CROWN POINT | A consolidated Lake County E-911 network promises state-of-the-art radio equipment allowing instantaneous communication among the county's different public safety agencies.
It's something elected officials have yet to achieve, however.
Meetings to reach consensus among county and municipal officials on how to finance merging the county's current 17 community-based public safety dispatch centers has been delayed again, Tom Dabertin, a county government consultant on the matter, said.
A public discussion last week among police and fire chiefs along with state legislators about possible changes in the law mandating consolidation by Dec. 31, 2014, has been postponed at least until Thursday because of an inability to mesh schedules.
And an all-important assembly of mayors, and county, city and town council members and county commissioners to sign interlocal agreements to make the merger possible has been delayed until further notice and may not take place at all.
"We had all the letters ready for an Oct. 29 meeting, but now there is talk among the committees that they may not want to have it, they may want individual meetings," Dabertin said.
Lake County officials have gone through five years and several expensive consultants with little to show for their E-911 merger efforts.
Many public safety officials wondered aloud why the county should scrap the current system, which may appear on paper to be organizationally inefficient, but nevertheless delivers police and fire services promptly to emergency callers. Some skeptics predicted the merger legislation would be overturned.
However, when state officials stuck to their guns, the county organized an advisory board of police and fire chiefs in 2011 who cooperated, and sometimes clashed, with county officials over the size and cost of a future communications network.
Public safety officials most recently have accused county leaders of adding to the delays by going through a weeks-long process of preparing to choose a radio equipment vendor through a competitive bidding process rather than choosing Motorola Solutions of Schaumburg, Ill., which state officials anointed as the most qualified and cheapest provider in Indiana years ago.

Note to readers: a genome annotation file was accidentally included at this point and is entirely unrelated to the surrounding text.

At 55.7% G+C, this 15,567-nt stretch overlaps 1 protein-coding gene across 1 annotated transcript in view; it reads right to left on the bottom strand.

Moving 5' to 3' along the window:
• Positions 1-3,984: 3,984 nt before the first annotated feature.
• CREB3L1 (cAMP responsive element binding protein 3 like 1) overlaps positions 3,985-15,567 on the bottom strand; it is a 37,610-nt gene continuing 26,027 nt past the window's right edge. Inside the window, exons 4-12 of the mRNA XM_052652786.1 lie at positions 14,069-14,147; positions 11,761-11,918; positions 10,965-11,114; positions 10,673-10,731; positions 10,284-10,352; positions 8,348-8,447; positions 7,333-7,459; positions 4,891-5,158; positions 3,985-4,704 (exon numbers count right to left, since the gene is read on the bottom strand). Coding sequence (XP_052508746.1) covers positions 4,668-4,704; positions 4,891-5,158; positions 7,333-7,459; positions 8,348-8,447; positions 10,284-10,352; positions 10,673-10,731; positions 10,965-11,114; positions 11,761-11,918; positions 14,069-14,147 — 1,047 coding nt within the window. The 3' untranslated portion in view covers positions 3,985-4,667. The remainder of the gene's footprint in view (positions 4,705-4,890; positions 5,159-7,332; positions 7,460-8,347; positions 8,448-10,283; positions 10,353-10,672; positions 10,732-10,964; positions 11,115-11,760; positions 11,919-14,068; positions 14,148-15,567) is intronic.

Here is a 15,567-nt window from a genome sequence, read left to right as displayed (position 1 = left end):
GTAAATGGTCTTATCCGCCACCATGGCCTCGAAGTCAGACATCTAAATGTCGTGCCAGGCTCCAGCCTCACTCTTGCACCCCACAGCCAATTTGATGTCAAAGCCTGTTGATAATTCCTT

The latest curve ball has been thrown by St. John officials who are actively working to split the county into two service call centers, with St. John at the center of a lower-crime district that excludes East Chicago, Gary, Hammond, Hobart, Lake Station, Merrillville, New Chicago and Whiting.
St. John officials argue the cost of the countywide network model is too costly to its residents. They suggested other communities are minimizing their current 911 costs in the hope of reducing the tax revenues they will have to contribute to a future E-911 network.
That allegation triggered an examination of 911 expenses on a community-by-community basis. Lake County Commissioner Roosevelt Allen, D-Gary, said recently the verified numbers are almost all in now, and there has been little change in them.
Workers finally have begun moving walls on the third floor of the Lake County Government Center preparing for a telephone/radio call center.
Brian Hitchcock, the executive E-911 director hired only this summer, is drawing up an operational budget, expected to exceed $7 million annually and preparing a competitive bidding process to buy or lease as much as $40 million in radio infrastructure.
Once those numbers are fixed, they will be inserted into the interlocal agreements all 17 city, town and county public safety dispatch departments must sign. Many municipal officials have expressed doubt about the costs of merging, or suggested letting the 2014 deadline pass and see if the state will really punish Lake County by withholding several million dollars for not consolidating.